Creed to name factories fined for excessive trimming

The Minister for Agriculture, Food and the Marine, Michael Creed, will publish the names of the factories that have been fined for excessive carcass trimming, it has been confirmed.

In a statement issued late on Wednesday night, December 12, Minister Creed said: “My department will publish the names of plants in which on-the-spot fines have been applied with effect from January 1, 2019.

I also intend to publish the names of plants in which such fines were levied in 2018 and 2016 before year end, subject to the completion of a number of formalities.

Minister Creed has also confirmed that he will roll out enhanced controls on carcass trimming in factories from the beginning of next year.

In addition, the minister has stated that processors will introduce a payment to the affected farmer supplier to reflect any losses incurred.

The statement comes following a “sit-in” by members of the Irish Farmers’ Association (IFA) – including its National Livestock Committee – at Agriculture House on Kildare Street in Dublin in response to the escalating scenario.

It is understood that talks were held between the farm lobby group and department official in the late hours of Wednesday, December 12.

The department has stated that the new monitoring system of inspection is being trialed at a number of factories before being fully implemented.

It involves staff from the Veterinary Public Health Inspection Service assisting staff of the Beef Carcass Classification Unit to provide “additional assurance” in relation to the regulation of trimming of carcasses by factories.

In a statement on Wednesday night (December 12), Minister Creed said:

This new system of controls in processing facilities, with 150 personnel specifically trained to provide additional support in carcass classification, has been established to provide farmers with absolute assurance that the appropriate dressing is being applied.

To date in 2018, a total of 19 on-the-spot fines were issued for non-compliance with the EU reference carcass trimming specification. Under legislation (SI 363/2010), non-compliance with the carcass trim specification attracts a maximum on the spot fine of €200/carcass.

Also Read: Carcass crunch: Farmers prepared to spend Christmas in Ag House

At the protest on Wednesday, IFA president Joe Healy mounted pressure on Minister Creed to fully identify the 19 meat processors that have been involved in cases of excessive carcass trimming so far this year.

IFA National Livestock Committee chairperson Angus Woods outlined that farmers who had been affected by such practices “have a right to know” which factories were at fault.

Following late night talks between the farm lobby group and department officials, the IFA welcomed the minister’s decision to identify the factories guilt of trimming offences.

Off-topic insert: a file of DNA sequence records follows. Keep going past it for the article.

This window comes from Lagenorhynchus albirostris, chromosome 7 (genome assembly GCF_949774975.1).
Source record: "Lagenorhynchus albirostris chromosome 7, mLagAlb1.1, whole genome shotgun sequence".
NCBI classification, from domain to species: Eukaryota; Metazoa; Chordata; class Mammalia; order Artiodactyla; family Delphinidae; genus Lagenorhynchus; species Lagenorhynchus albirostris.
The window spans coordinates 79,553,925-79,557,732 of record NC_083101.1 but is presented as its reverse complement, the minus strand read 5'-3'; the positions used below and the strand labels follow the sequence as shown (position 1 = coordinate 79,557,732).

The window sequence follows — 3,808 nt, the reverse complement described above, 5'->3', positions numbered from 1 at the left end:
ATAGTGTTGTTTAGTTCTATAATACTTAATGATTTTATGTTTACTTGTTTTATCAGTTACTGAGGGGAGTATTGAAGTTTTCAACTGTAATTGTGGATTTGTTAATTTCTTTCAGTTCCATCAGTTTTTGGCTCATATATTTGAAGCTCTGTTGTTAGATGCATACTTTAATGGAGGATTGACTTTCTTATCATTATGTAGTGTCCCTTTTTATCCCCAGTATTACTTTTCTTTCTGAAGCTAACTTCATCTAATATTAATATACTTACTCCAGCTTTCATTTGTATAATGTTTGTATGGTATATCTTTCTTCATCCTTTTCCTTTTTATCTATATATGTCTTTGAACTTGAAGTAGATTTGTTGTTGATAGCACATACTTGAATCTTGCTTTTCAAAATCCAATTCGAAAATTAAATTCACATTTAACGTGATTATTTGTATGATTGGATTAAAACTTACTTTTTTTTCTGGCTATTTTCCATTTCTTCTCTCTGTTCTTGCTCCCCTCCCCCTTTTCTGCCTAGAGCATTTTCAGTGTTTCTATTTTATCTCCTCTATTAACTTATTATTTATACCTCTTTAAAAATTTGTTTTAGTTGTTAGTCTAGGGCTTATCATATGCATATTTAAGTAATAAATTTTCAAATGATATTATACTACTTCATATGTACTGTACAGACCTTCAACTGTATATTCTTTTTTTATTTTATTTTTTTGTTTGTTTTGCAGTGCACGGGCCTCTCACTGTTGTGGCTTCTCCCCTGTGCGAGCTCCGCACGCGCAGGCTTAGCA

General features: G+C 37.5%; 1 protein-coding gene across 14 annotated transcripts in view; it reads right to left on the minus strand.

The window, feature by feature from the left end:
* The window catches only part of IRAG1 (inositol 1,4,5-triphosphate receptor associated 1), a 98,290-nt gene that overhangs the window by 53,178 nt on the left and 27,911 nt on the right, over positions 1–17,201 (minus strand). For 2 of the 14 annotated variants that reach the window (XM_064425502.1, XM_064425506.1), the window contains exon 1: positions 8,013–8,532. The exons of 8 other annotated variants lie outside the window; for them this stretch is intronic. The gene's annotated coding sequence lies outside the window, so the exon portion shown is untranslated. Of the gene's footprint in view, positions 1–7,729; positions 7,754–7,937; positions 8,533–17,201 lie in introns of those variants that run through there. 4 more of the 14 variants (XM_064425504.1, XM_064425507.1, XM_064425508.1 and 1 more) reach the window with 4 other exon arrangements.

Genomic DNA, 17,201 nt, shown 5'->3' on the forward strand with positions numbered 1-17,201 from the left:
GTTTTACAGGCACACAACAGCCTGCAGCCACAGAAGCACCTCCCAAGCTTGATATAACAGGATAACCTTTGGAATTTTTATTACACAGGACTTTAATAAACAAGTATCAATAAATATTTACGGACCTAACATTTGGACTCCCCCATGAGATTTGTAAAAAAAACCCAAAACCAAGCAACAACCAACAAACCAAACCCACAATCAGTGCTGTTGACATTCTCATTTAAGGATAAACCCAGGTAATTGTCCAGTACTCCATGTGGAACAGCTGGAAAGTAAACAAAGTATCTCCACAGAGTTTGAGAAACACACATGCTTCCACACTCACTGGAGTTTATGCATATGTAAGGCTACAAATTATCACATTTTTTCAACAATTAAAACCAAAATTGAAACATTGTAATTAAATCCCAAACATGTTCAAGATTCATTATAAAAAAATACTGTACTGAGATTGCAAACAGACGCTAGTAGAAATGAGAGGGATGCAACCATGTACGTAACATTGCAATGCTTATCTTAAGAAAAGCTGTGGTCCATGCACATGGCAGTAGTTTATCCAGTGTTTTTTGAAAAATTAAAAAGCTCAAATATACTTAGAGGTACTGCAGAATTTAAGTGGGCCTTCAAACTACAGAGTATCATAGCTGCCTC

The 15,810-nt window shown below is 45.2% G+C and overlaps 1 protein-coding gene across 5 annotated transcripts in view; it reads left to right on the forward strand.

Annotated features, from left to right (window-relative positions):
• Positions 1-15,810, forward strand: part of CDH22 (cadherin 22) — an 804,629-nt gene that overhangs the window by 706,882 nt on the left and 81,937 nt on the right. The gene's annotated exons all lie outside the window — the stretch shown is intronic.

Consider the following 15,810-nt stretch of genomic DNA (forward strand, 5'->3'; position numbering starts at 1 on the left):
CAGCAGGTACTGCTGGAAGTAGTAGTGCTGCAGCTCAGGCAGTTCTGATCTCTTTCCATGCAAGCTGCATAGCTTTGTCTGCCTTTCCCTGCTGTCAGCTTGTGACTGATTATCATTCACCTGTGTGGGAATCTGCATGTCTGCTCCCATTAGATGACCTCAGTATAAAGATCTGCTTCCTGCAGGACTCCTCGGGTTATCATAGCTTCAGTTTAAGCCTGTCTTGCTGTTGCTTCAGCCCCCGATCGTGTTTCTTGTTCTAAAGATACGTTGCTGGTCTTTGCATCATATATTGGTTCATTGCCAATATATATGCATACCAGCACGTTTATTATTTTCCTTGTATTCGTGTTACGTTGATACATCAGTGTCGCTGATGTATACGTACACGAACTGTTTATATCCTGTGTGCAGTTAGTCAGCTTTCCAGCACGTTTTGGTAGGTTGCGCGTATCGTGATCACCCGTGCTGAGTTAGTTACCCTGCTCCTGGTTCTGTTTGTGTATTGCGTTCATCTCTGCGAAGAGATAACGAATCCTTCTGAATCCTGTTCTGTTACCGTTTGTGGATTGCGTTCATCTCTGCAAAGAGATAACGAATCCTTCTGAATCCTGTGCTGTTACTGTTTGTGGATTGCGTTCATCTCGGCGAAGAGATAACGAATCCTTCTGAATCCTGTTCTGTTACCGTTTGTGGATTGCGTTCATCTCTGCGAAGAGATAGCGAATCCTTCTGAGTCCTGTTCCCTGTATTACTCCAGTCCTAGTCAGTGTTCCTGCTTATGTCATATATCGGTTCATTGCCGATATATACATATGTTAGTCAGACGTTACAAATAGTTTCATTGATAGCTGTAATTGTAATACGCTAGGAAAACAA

IFA Response

The IFA issued a statement saying: “Following negotiations, agreement has been reached between the IFA and Minister for Agriculture Michael Creed in relation to the publication of the factories which committed trim offences.

From January 1, 2019, the names of the factories which commit trim offences will be published each quarter on the Department of Agriculture website.

“The farmers impacted will be informed and they will be fully compensated by the factories.

“The minister has also made it clear that it his intention to publish the names of the 19 factories who committed offences in 2018, and the 28 offenders in 2016, before the end of this year.”

The IFA stated that the minister has also confirmed that he, and his officials, will continue to reject any attempts by the EU to place further restrictions on the live export trade.

“The minister made it clear to the IFA that he is totally committed to the live export trade.

“Following this agreement, the IFA sit-in at the Department of Agriculture, Food and the Marine in Kildare Street has ended,” the statement concluded.

On-the-spot Inspections

Carcass classification and carcass presentation (trim) controls in slaughter plants are carried out by a team of specialist staff in the Beef Carcass Classification Section within the department.

The department’s remit under EU legislation is to carry out unannounced inspections to ensure that meat plants comply with these legislative requirements for classification, weights and trim.

Department inspections are underpinned by EU legislation.

The EU legislation states specifically that the reliability of the classification of carcasses (and monitoring of carcass presentation) of bovine animals should be verified by regular on-the-spot checks carried out by bodies that are independent from the inspected establishments responsible for the classification, the classification agencies and the qualified classifiers.

1.7 million carcasses have been slaughtered in December 2018. To date in 2018 there have been 521 inspections across 32 slaughter plants and 44,332 carcasses have been inspected by classification officers.

On average, each factory has been inspected 16 times to date with an average of 85 carcasses per inspection. The legal requirement is eight inspections per year on only 40 carcasses per inspection.